Accurate magnitude estimates in SeisComP

Feb 7, 2024


Precise measurement of amplitudes and calculation of magnitudes for small seismic events observed at local distances have long posed challenges, yet remain crucial for both real-time and non-real-time earthquake monitoring. Recent advancements in SeisComP, particularly in versions 5 and 6, provide new means which may significantly enhance the accuracy of such measurements, thereby elevating the quality of earthquake catalogues.

When dealing with earthquakes or other seismic sources observed at local distances, magnitude types such as ML, MLv, MLc, or MN are of paramount importance. To facilitate more precise calculations of these magnitudes, a tool box of processing and configuration options is now available:

  • Amplitude filtering: Amplitudes can now be measured on pre-filtered seismograms, effectively reducing the impact of noise, such as that from microseisms.
  • Time windows: Distinct distance-dependent time windows, based on tailored travel-times, enable the exclusion of signals arising from unwanted phases like Rg.
  • Quality checks: Automatic assessment of the signal-to-noise ratio helps filtering out amplitude measurements of low quality.
  • Regionalization: Regionalization of magnitudes allows for the application of constraints and magnitude calibration functions tailored to specific geographic regions.
  • Magnitude aliases: Magnitudes can be derived from others and configured according to specific requirements.

For a comprehensive understanding of amplitude measurements and magnitude calculations within SeisComP, detailed documentation is available online at online documentation of SeisComP .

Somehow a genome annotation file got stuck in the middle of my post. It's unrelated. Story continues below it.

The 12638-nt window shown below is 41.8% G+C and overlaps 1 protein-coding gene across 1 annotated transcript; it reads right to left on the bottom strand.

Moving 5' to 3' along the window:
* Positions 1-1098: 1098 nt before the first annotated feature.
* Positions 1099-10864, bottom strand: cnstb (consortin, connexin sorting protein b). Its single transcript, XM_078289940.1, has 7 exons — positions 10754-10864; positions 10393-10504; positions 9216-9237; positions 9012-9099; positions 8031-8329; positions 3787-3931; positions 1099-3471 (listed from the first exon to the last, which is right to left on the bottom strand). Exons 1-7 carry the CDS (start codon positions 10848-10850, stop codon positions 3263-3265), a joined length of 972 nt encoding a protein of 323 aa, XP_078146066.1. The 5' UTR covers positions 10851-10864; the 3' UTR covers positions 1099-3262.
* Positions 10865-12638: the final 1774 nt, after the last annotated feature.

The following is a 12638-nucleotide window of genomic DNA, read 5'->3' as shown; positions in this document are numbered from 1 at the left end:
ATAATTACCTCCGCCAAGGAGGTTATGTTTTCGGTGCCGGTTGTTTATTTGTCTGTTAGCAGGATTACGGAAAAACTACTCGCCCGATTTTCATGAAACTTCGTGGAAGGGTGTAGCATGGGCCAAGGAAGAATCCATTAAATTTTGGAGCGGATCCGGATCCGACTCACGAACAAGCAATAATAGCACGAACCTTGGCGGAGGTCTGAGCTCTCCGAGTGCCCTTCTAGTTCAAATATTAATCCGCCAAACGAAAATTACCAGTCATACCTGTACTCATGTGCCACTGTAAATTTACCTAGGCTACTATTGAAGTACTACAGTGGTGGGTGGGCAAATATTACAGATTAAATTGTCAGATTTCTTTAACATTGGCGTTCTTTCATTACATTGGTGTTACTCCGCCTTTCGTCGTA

In the following we demonstrate the potential of tailored amplitudes measurements for ML magnitude. The processing can be similarly applied to other magnitudes such as MLv, MLc or MN.

ML Magnitudes from default processing

By default, time windows for measuring ML amplitudes are set to be relatively large to accommodate sizable events with extended source-time functions. However, in this default setting, signal-to-noise ratios are not evaluated, and noise from sources such as microseisms remains unfiltered. Consequently, amplitudes may be measured on phases that are not suited for calibration curves, potentially leading to inaccuracies. Moreover, station magnitudes of small events might exhibit bias at greater distances, consequently inflating network magnitudes beyond their actual values.

ML Magnitudes from tuned processing

Where magnitudes of small events shall be correctly estimated, correctly configured amplitude measurements and magnitude computations are inevitable. Well-tuned amplitudes measurements for correct magnitudes will make a significant difference to the reliability and quality of your event catalogs!

Amplitudes: Precise time windows and quality check